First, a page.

Here's the thing.
In Java, all classes can see all the public classes in all other packages.
This blushing promiscuity generates astronomical quantities of potential coupling, the measure of the maximum number of dependencies that can be formed in a system. The more dependencies that can potentially form between packages, the greater the tendency that those dependencies will actually form, solidifying your package structure into a rigid creaking nightmare with ripple-effects up the wazoo.
Really, if your mattress is bulging with unwanted cash then paying programmers to maintain a pile of fabulously inter-dependent packages is a great way to get rid of it.
The solution's simple: restrict package access.
One way to achieve this is to allow packages to depend only on those packages that "come before" it in the package's fully-qualified name, that is, allow dependencies only in the direction of the top level package. This is radial encapsulation.
If you have package com.cheesepaint then it can depend only on the single top-level package com.
If you have package com.cheesepaint.model then it can depend only on the two packages com.cheesepaint and com.
Any class in package com that depends on any class in either com.cheesepaint.model or com.cheesepaint is condemned to face the refactoring squad.
You're thinking: hang on, how does this help?
This helps because it radically reduces the amount of dependencies that you can create in your system. At a stroke most of your packages will fall off one another's radars. With potential coupling slashed the tendency to form horribly-connected systems evaporates along with the ensuing costs.
You're thinking: hang on, Java ain't got no such restriction.
No, it hasn't. This is an extra-linguistic rule. The compiler won't catch it. Enforce it by style guideline. Enforce it by code reviews. Write a script. Do it any way you like. The compiler won't help.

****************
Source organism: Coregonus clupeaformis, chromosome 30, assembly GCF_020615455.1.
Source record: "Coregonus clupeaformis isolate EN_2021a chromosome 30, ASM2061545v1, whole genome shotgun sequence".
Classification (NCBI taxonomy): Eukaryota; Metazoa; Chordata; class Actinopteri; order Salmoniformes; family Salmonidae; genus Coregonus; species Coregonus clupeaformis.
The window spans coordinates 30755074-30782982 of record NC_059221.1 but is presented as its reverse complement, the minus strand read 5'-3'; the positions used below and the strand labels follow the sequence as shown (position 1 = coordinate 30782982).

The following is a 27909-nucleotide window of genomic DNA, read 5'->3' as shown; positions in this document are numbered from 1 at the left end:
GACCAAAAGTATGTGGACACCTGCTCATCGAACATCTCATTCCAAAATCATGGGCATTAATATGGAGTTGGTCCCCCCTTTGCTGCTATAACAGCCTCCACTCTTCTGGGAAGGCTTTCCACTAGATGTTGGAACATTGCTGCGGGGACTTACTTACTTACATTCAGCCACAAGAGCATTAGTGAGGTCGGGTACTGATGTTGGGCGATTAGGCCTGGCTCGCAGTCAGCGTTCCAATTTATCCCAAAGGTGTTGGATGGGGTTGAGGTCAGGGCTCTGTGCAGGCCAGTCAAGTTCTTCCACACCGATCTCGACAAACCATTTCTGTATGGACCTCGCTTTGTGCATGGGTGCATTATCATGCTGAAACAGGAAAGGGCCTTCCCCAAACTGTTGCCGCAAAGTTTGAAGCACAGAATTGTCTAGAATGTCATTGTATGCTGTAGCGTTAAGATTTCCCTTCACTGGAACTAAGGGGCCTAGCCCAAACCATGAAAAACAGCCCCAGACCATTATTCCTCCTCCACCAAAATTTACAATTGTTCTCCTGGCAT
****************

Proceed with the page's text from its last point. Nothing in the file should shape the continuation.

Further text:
You're thinking: hang on, what if I have com.cheesepaint.controller and it darn-tutin' has to depend on com.cheesepaint.model?
Two packages can only communicate via their (usually highest) common antecedent, which in this case is com.cheesepaint. So com.cheesepaint.model model must export a facade (family of classes or interfaces) into com.cheesepaint and com.cheesepaint.controller has to depend on that facade rather than on com.cheesepaint.model directly.
You're thinking: hang on, Java only has one main() method: it can't be in both com.cheesepaint.controller and com.cheesepaint.model. So something must depend on both?
Yes of course this restriction is impossible to satisfy in Java but we won't let that stop us. Just make sure that whatever depends on both com.cheesepaint.controller and com.cheesepaint.model is utterly trivial: maybe only a Starter class that does nothing but tell the packages to store their facades in "lower" packages, ready for later use. The rule is relaxed only for such initialization maneuvers.
Slash package-access and thus slash potential coupling, frustration, development-time, hair-loss, weight-gain and costs.